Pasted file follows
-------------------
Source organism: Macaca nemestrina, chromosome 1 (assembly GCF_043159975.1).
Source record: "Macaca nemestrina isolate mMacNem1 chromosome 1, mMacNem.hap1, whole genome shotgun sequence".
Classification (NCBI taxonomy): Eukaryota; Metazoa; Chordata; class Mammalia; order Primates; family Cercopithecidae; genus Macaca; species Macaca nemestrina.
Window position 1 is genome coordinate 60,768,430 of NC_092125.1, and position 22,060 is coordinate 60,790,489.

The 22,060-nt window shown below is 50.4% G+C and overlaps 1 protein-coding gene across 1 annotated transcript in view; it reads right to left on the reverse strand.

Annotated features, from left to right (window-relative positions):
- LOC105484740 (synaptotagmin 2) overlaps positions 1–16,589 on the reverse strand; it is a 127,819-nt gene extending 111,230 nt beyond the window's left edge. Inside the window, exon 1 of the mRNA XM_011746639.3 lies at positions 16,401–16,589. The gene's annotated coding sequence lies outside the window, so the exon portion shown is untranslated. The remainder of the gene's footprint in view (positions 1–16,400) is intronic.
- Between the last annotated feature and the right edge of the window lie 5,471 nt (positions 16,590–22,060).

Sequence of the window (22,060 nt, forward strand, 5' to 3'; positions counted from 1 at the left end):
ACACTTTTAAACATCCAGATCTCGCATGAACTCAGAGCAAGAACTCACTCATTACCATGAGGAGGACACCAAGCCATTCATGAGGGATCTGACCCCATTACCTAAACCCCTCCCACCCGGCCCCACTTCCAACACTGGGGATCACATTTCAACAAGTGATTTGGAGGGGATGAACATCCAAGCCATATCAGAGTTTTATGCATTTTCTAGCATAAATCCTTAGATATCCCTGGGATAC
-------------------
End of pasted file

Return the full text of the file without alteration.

Source organism: Macaca nemestrina, chromosome 1 (assembly GCF_043159975.1).
Source record: "Macaca nemestrina isolate mMacNem1 chromosome 1, mMacNem.hap1, whole genome shotgun sequence".
Classification (NCBI taxonomy): Eukaryota; Metazoa; Chordata; class Mammalia; order Primates; family Cercopithecidae; genus Macaca; species Macaca nemestrina.
Window position 1 is genome coordinate 60,768,430 of NC_092125.1, and position 22,060 is coordinate 60,790,489.

The 22,060-nt window shown below is 50.4% G+C and overlaps 1 protein-coding gene across 1 annotated transcript in view; it reads right to left on the reverse strand.

Annotated features, from left to right (window-relative positions):
- LOC105484740 (synaptotagmin 2) overlaps positions 1–16,589 on the reverse strand; it is a 127,819-nt gene extending 111,230 nt beyond the window's left edge. Inside the window, exon 1 of the mRNA XM_011746639.3 lies at positions 16,401–16,589. The gene's annotated coding sequence lies outside the window, so the exon portion shown is untranslated. The remainder of the gene's footprint in view (positions 1–16,400) is intronic.
- Between the last annotated feature and the right edge of the window lie 5,471 nt (positions 16,590–22,060).

Sequence of the window (22,060 nt, forward strand, 5' to 3'; positions counted from 1 at the left end):
ACACTTTTAAACATCCAGATCTCGCATGAACTCAGAGCAAGAACTCACTCATTACCATGAGGAGGACACCAAGCCATTCATGAGGGATCTGACCCCATTACCTAAACCCCTCCCACCCGGCCCCACTTCCAACACTGGGGATCACATTTCAACAAGTGATTTGGAGGGGATGAACATCCAAGCCATATCAGAGTTTTATGCATTTTCTAGCATAAATCCTTAGATATCCCTGGGATAC